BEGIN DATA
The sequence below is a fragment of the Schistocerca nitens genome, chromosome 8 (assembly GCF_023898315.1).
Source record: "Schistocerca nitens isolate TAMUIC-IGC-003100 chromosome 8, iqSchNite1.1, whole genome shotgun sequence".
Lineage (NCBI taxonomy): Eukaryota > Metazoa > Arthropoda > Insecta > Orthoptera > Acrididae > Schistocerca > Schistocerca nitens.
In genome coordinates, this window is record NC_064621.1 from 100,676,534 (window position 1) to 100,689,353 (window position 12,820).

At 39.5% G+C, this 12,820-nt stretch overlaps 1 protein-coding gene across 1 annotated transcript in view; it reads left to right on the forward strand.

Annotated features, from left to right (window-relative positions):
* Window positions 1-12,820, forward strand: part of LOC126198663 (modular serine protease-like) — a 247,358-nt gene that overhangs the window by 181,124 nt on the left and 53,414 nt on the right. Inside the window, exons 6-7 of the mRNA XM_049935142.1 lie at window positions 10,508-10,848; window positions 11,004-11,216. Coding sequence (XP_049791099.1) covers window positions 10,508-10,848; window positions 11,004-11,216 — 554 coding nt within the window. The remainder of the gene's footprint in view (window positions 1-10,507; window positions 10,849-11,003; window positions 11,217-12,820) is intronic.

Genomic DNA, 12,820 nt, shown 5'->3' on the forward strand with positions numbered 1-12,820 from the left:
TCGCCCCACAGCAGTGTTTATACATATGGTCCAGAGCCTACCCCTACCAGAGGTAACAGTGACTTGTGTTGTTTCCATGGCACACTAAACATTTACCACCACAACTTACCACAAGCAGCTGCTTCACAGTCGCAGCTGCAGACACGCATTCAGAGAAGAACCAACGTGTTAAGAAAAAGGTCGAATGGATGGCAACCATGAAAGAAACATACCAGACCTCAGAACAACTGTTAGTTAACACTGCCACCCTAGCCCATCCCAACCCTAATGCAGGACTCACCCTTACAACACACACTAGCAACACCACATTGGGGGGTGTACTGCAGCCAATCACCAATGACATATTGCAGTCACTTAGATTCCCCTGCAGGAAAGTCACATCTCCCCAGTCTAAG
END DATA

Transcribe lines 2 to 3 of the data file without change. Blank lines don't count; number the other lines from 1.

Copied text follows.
Source record: "Schistocerca nitens isolate TAMUIC-IGC-003100 chromosome 8, iqSchNite1.1, whole genome shotgun sequence".
Lineage (NCBI taxonomy): Eukaryota > Metazoa > Arthropoda > Insecta > Orthoptera > Acrididae > Schistocerca > Schistocerca nitens.